The Pittsburgh Steelers have enjoyed their share of rivalries during their 79 years of existence, from their historic rivalry with the Browns, from rivalries in the ‘70’s and ‘80’s with the Oilers and Bengals, to the inter-conference rivalry with the Cowboys, and of course their current rivalry with the Bengals.
But with the Raiders it was different. Certainly the Steelers other rivalries have had their heros and vilians. But no one, not even someone as arrogant as Brian Billick or as obnixous as Jerry Glanville could personify the entire rivalry.
With the Raiders, it was different. Different because it was personal at its core, and it all came down to Al Davis. Davis didn’t like Pittsburgh, didn’t like the Steelers and make no secret about it.
In his book, My Steeler Odyssey, Andy Russell talks about how when he got drafted by the Chargers of the AFL and the Steelers of the NFL, Al Davis attempted to entice him not by selling him on the Chargers, but rather by bad mouthing the Steelers organization and the city of Pittsburgh.
From the Immaculate Reception to the Criminal Element
The 1970’s gave Al Davis the perfect opportunity to channel his hatred of the Black and Gold onto the field – to the delight of NFL Fans every where.
It was against Al Davis’ Raiders that Franco Harris made the greatest play in NFL, if not sports, history, the Immaculate Reception. In a single play, the fortunes of a franchise changed.
Five more times the Steelers and Raiders would meet in titanic clashes in the playoffs during the 1970’s. The Steelers would get the better of their West Coast rivals 3 times.
Davis simply refused to accept the Steelers were in fact the better team, never tiring of making excuses, questioning the legitimacy of the Immaculate Reception, or complaining that the Steelers have iced down the field prior to the 1975 AFC Championship game.
It was during that game that Lynn Swann suffered such a tremendous illegal hit at the hands of George Atkinson that Chuck Noll labeled him part of the NFL’s “Criminal Element.”
At Al Davis’ prodding, George Atkinson sued Chuck Noll for libel. Although Davis recruited rising political star Willie Brown to try the case, the California jury exonerated Chuck Noll. Still, the case was tried in the summer, disrupting the Steelers training camp and the rest of their season.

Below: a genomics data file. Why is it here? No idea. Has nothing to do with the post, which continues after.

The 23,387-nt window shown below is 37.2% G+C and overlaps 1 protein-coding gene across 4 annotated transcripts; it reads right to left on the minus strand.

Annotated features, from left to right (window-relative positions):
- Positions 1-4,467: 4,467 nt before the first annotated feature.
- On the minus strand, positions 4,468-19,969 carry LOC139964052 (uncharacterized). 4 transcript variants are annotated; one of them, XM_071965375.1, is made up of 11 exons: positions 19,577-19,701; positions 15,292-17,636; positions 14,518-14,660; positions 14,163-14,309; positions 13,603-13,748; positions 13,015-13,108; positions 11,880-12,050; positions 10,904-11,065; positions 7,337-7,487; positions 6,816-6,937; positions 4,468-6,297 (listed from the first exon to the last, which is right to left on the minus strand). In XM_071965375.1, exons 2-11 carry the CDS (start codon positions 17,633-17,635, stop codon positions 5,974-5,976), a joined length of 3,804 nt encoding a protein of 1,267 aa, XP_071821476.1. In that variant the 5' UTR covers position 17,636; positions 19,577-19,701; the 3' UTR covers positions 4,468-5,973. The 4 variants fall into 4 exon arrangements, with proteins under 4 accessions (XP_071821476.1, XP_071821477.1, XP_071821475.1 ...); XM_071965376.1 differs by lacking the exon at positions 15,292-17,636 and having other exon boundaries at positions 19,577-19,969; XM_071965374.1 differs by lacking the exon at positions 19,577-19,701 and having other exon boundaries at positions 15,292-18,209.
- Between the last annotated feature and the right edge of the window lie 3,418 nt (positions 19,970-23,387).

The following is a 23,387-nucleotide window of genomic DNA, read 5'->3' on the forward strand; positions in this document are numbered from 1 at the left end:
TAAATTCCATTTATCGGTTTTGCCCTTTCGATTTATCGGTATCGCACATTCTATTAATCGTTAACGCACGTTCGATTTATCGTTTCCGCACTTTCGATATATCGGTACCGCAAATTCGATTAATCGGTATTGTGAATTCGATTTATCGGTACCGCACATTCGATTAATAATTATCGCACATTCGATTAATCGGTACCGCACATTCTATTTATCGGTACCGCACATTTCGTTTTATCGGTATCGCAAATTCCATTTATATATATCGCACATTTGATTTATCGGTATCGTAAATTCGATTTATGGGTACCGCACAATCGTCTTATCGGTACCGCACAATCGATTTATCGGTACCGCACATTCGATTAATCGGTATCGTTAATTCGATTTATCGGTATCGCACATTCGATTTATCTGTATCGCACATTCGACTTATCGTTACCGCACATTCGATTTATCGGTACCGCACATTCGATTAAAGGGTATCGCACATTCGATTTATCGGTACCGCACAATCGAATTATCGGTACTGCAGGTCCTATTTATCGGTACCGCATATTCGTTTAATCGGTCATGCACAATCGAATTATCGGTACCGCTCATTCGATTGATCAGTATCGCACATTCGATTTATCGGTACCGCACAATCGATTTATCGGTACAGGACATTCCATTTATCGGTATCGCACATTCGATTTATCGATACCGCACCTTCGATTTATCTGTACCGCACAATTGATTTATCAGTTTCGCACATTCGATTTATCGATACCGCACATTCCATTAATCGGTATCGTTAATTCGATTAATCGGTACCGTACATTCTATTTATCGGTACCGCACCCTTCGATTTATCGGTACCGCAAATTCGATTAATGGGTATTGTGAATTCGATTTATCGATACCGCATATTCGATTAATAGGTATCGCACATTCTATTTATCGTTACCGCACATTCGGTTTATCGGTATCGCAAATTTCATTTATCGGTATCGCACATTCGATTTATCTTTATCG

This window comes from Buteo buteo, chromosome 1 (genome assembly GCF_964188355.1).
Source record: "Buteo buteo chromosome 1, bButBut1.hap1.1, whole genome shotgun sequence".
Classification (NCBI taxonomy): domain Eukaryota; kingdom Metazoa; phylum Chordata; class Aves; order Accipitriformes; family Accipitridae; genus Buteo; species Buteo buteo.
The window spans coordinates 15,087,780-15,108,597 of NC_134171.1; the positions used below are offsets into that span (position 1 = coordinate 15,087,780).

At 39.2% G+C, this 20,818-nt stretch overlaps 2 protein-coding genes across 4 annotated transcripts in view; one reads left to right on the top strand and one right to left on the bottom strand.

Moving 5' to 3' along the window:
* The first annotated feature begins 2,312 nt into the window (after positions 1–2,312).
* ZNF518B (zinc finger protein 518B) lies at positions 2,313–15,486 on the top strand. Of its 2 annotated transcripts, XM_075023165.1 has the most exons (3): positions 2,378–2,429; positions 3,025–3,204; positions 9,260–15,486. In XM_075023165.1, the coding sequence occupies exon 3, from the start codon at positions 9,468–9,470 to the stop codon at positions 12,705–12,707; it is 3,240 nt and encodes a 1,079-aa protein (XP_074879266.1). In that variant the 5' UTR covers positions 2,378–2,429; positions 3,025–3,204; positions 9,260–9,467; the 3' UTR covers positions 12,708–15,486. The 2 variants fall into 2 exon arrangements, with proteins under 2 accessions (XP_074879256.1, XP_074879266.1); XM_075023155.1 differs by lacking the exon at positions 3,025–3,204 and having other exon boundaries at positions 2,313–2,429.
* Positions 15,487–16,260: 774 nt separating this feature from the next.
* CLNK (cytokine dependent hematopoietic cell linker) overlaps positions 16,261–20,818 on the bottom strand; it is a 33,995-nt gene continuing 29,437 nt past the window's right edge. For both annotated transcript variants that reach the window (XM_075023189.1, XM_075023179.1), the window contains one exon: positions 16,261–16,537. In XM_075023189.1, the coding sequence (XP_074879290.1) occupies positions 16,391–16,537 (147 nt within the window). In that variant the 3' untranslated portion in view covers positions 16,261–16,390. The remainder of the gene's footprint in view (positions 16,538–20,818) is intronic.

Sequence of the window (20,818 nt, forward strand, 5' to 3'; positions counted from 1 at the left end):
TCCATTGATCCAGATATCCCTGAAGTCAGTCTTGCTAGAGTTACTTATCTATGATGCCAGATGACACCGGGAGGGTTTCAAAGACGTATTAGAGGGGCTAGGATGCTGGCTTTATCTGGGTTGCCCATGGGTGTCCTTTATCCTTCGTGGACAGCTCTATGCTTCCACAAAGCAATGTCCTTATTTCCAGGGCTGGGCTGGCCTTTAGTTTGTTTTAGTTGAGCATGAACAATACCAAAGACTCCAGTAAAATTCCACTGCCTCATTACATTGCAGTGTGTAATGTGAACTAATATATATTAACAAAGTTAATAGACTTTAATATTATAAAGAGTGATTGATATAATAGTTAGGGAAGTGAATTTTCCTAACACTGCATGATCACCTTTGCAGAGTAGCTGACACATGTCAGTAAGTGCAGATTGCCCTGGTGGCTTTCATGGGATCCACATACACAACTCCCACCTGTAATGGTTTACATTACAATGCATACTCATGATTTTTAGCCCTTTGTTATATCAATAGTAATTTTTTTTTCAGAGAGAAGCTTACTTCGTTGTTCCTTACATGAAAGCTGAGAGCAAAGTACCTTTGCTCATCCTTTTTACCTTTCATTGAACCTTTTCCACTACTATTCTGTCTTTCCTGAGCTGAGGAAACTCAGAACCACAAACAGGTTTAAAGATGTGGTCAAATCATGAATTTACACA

Al Davis may have won the battle, but he lost the war. The Steelers closed the decade with 4 Super Bowls to the Raiders 1.
Al Davis and The Rooneys
Al Davis relationship with the Rooneys saw its ups and downs. Art Rooney Sr. went out of his way to comfort Davis when his wife Carol suffered a stroke. Davis was sure to send flowers to Dan Rooney after a car accident in 1980.
Yet Dan Rooney fought Al Davis tooth and nail as Davis thumbed his nose at the league, not to mention the fans in Oakland, in establish the awful precedent that allows NFL to abandon their fans in search of a new home.
Davis, publicly and falsely castigated Rooney for “…flagrantly cheating on the salary cap” in 2001, to which Dan Rooney defend himself by calling Davis a “lying creep.” (Quotes as reported by Jim O'Brien in Art Rooney.)
In the end, it appears that Rooney remained true to his Catholic faith and made his peace with Davis, saying good things about him in his autobiography Dan Rooney, but reminding readers that “Al is Al,” and upon learning of Davis’ death, Rooney issued the following statement:
Al Davis was a good man and we were friendly rivals. He was a football man and did a lot for the game of football. I had a lot of respect for him and he will be missed throughout the entire NFL.How much the rest of the NFL will “miss” Al Davis is an open question. But neither the NFL nor the Steelers-Raiders rivalry will ever be the same.
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